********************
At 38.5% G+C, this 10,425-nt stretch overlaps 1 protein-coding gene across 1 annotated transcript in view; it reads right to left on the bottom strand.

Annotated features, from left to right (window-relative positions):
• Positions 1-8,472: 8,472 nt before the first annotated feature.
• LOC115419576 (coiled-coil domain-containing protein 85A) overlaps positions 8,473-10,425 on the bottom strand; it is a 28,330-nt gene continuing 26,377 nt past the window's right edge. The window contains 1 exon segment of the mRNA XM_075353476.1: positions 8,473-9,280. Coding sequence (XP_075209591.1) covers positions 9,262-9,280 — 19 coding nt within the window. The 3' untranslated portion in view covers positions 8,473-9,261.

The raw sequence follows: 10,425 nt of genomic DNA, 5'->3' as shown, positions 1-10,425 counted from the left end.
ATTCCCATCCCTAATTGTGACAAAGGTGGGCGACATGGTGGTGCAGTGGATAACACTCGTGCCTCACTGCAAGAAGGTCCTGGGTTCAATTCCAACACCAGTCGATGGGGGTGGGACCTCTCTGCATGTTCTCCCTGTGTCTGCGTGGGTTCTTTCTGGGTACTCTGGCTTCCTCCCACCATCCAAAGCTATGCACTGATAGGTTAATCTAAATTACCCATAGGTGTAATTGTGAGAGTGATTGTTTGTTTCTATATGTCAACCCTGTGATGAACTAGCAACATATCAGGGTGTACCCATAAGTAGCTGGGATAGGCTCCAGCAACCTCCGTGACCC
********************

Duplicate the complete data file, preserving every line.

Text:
At 38.5% G+C, this 10,425-nt stretch overlaps 1 protein-coding gene across 1 annotated transcript in view; it reads right to left on the bottom strand.

Annotated features, from left to right (window-relative positions):
• Positions 1-8,472: 8,472 nt before the first annotated feature.
• LOC115419576 (coiled-coil domain-containing protein 85A) overlaps positions 8,473-10,425 on the bottom strand; it is a 28,330-nt gene continuing 26,377 nt past the window's right edge. The window contains 1 exon segment of the mRNA XM_075353476.1: positions 8,473-9,280. Coding sequence (XP_075209591.1) covers positions 9,262-9,280 — 19 coding nt within the window. The 3' untranslated portion in view covers positions 8,473-9,261.

The raw sequence follows: 10,425 nt of genomic DNA, 5'->3' as shown, positions 1-10,425 counted from the left end.
ATTCCCATCCCTAATTGTGACAAAGGTGGGCGACATGGTGGTGCAGTGGATAACACTCGTGCCTCACTGCAAGAAGGTCCTGGGTTCAATTCCAACACCAGTCGATGGGGGTGGGACCTCTCTGCATGTTCTCCCTGTGTCTGCGTGGGTTCTTTCTGGGTACTCTGGCTTCCTCCCACCATCCAAAGCTATGCACTGATAGGTTAATCTAAATTACCCATAGGTGTAATTGTGAGAGTGATTGTTTGTTTCTATATGTCAACCCTGTGATGAACTAGCAACATATCAGGGTGTACCCATAAGTAGCTGGGATAGGCTCCAGCAACCTCCGTGACCC